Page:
Latest Sellafield Stories
By Jeremy Lovell SELLAFIELD (Reuters) - It is the regular beeping that grates. But if it stops, prepare to be scared. The signal audible every second in every corridor of the high-level toxic nuclear waste plant on Britain's sprawling Sellafield site is a sign all the alarms are working.
The nuclear industry says its technology emits no carbon and does not cause global warming but for many, still wary after disasters like the 1986 explosion at Chernobyl, the lingering fear is that the toxic waste might leak and kill.
Nuclear waste, the spectre haunting the industry, will not pose a problem if Britain decides later this year to build a new generation of nuclear power plants, scientists said on Thursday.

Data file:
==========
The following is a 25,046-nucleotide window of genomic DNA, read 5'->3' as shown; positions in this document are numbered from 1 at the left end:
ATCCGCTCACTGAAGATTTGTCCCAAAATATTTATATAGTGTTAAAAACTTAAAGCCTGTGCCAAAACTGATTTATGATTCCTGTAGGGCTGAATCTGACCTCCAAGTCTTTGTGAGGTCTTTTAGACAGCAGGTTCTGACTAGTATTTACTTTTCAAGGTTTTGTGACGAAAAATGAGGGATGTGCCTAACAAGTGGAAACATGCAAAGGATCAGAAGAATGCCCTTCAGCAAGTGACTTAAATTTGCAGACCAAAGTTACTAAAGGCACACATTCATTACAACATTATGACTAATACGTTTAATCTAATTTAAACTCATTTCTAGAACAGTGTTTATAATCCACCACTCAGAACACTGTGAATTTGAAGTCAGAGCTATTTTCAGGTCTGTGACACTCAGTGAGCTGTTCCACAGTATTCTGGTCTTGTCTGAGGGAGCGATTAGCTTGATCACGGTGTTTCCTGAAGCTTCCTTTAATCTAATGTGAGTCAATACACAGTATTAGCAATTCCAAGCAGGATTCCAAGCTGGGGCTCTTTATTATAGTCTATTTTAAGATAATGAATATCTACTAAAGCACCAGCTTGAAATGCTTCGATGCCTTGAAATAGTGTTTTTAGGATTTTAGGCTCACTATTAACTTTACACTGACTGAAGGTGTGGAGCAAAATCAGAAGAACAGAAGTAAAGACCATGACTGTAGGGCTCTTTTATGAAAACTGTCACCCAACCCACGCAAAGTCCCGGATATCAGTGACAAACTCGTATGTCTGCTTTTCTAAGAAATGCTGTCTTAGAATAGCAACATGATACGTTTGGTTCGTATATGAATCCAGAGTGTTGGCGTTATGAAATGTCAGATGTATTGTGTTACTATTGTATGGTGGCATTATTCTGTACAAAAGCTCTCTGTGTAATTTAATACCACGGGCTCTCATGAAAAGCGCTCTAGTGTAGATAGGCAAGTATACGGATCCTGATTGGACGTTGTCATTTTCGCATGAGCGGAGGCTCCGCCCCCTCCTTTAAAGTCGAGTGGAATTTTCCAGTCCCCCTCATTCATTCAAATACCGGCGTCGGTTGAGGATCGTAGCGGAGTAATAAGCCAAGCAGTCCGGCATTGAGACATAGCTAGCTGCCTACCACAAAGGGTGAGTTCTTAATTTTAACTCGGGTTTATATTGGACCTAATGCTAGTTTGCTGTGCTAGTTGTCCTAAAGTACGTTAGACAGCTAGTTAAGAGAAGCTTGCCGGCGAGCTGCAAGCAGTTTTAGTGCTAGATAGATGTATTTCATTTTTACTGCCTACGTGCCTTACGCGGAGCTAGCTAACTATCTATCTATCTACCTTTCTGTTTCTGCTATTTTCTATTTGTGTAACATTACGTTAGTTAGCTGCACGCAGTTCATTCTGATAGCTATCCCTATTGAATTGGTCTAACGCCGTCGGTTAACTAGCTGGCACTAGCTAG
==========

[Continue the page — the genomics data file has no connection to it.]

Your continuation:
The nuclear power industry is quietly confident that the world is about to beat a path to its door in an increasingly desperate search for "clean" energy that doesn't heat up the planet. Soaring oil prices and new data on global warming have heated up the nuclear debate and outraged the environmental lobby, which says nuclear power is not the answer.
A civilian nuclear fuels reprocessing plant in northwest England cannot account for some 30 kilograms (66 pounds) of plutonium, enough for seven or eight nuclear bombs.
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